Over 1,700 students at Hibernia College, a private college for training primary and post-primary teachers are being forced to pay €650 for an online Gaeltacht experience.
A total of 4 weeks of Gaeltacht placements were mandatory for all student teachers before Covid-19, usually costing €750 for food and accommodation.
Since the outbreak of Covid-19 this placement is no longer possible for health reasons and has since been replaced with an online experience and reduced to €650, which is covered by the Gaeltacht Grant.
However students at private third level institution like Hibernia College cannot access this grant or any other state grants like SUSI, and will be forced to pay for a Gaeltacht placement that will take place in their own homes.
A petition has been set up by a Hibernia College student urging the government to allow private college students access to the Gaeltacht Grant and it has amassed over 7,250 signatures in two weeks.
The petition’s organiser, final year student Tracy Hayden, told The College View that the situation is a matter of equality.
“We think we deserve the Gaeltacht grant the same as every other teaching college in Ireland currently receives. We are all trainee teachers for the same state irregardless of what college we get our degree from,” said Hayden.
“We just wanted backing behind us and to show the government how many lives are affected by this expense,” she said.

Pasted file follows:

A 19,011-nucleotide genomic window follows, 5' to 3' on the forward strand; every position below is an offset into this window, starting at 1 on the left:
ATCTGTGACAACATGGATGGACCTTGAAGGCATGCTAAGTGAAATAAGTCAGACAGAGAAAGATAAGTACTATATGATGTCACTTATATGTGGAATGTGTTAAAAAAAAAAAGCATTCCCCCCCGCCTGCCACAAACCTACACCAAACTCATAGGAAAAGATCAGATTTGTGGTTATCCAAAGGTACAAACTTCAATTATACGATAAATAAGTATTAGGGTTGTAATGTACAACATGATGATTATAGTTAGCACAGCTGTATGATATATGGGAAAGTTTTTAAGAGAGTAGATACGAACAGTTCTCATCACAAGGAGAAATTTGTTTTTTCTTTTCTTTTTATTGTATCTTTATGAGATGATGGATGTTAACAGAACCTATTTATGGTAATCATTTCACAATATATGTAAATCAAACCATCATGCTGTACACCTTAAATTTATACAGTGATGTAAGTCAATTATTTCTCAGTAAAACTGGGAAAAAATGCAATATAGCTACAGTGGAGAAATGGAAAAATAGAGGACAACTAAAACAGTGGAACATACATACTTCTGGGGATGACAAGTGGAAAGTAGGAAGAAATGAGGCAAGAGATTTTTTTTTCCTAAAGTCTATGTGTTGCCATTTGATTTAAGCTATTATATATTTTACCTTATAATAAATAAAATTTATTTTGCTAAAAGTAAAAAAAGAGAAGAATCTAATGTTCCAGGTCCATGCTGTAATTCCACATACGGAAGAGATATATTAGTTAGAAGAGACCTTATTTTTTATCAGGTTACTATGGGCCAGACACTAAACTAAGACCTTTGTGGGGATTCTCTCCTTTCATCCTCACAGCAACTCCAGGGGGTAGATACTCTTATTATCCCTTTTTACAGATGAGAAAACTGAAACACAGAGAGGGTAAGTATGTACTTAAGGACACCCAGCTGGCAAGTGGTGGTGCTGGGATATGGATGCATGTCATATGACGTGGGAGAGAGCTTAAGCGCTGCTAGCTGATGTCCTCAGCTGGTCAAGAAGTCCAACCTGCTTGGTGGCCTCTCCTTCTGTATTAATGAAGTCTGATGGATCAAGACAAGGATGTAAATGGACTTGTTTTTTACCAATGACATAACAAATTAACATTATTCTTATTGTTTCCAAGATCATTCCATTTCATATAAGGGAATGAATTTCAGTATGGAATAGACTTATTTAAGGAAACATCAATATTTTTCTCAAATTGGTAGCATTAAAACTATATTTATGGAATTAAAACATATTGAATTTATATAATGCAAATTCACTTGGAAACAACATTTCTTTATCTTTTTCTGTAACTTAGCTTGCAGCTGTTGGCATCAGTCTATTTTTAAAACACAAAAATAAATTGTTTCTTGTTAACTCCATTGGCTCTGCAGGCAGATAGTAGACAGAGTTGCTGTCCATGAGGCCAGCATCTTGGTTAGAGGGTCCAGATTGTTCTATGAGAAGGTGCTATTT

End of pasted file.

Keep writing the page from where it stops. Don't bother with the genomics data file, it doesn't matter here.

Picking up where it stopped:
950 students in their first year at Hibernia College are expected to pay up front for their online Gaeltacht experience scheduled to happen in April, and are yet to hear from the government about what will happen.
“We can’t thank people enough for signing and sharing the petition, however it’s made no impact which is quite disappointing. We’ve had zero contact from the government since,” Hayden said.
Another 800 final year students missed last summer’s Gaeltacht experience due to Covid-19 and are required to make up for the missing time in order to graduate. Instead of doing a total of four weeks of this placement, the time necessary has been reduced to three weeks, but might still cost up to €1,300.
In a letter sent to students on the February 17th Hibernia College’s founder and president, Dr Sean Rowland stated that he was unhappy with the current situation and was lobbying for the grant to be more available.
“We were acutely aware that this fee would cause huge stress and anxiety for many students and their families and we have consistently lobbied the Department of Education since last November asking for consideration for the grant for our students,” the statement read.
“We find it most unusual that the Department of Education and Comhchoiste Náisiúnta na gColáistí Samhraidh (CONCOS) agreed to an average price being set across the Gaeltacht providers, which is binding on our students.”
Jamie Mc Carron
Image Credit: Erin Stevenson O’Connor on Flickr